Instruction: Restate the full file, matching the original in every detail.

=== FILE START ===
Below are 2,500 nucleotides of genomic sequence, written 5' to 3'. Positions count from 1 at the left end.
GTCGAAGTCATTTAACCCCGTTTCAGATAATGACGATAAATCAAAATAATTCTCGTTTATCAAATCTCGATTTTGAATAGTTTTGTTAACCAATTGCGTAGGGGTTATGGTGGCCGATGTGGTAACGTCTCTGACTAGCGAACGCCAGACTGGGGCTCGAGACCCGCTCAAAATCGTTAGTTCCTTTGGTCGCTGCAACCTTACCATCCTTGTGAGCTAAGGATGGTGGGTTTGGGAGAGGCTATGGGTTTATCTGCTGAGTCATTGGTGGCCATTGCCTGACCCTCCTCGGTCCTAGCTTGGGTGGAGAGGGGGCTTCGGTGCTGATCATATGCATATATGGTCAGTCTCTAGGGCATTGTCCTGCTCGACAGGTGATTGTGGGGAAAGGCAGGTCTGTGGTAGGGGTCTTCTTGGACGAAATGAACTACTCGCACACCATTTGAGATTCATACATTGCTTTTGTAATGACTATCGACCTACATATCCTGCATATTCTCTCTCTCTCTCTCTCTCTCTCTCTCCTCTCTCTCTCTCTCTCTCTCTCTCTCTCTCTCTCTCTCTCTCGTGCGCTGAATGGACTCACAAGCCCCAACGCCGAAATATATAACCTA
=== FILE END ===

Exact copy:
Below are 2,500 nucleotides of genomic sequence, written 5' to 3'. Positions count from 1 at the left end.
GTCGAAGTCATTTAACCCCGTTTCAGATAATGACGATAAATCAAAATAATTCTCGTTTATCAAATCTCGATTTTGAATAGTTTTGTTAACCAATTGCGTAGGGGTTATGGTGGCCGATGTGGTAACGTCTCTGACTAGCGAACGCCAGACTGGGGCTCGAGACCCGCTCAAAATCGTTAGTTCCTTTGGTCGCTGCAACCTTACCATCCTTGTGAGCTAAGGATGGTGGGTTTGGGAGAGGCTATGGGTTTATCTGCTGAGTCATTGGTGGCCATTGCCTGACCCTCCTCGGTCCTAGCTTGGGTGGAGAGGGGGCTTCGGTGCTGATCATATGCATATATGGTCAGTCTCTAGGGCATTGTCCTGCTCGACAGGTGATTGTGGGGAAAGGCAGGTCTGTGGTAGGGGTCTTCTTGGACGAAATGAACTACTCGCACACCATTTGAGATTCATACATTGCTTTTGTAATGACTATCGACCTACATATCCTGCATATTCTCTCTCTCTCTCTCTCTCTCTCTCTCCTCTCTCTCTCTCTCTCTCTCTCTCTCTCTCTCTCTCTCTCTCGTGCGCTGAATGGACTCACAAGCCCCAACGCCGAAATATATAACCTA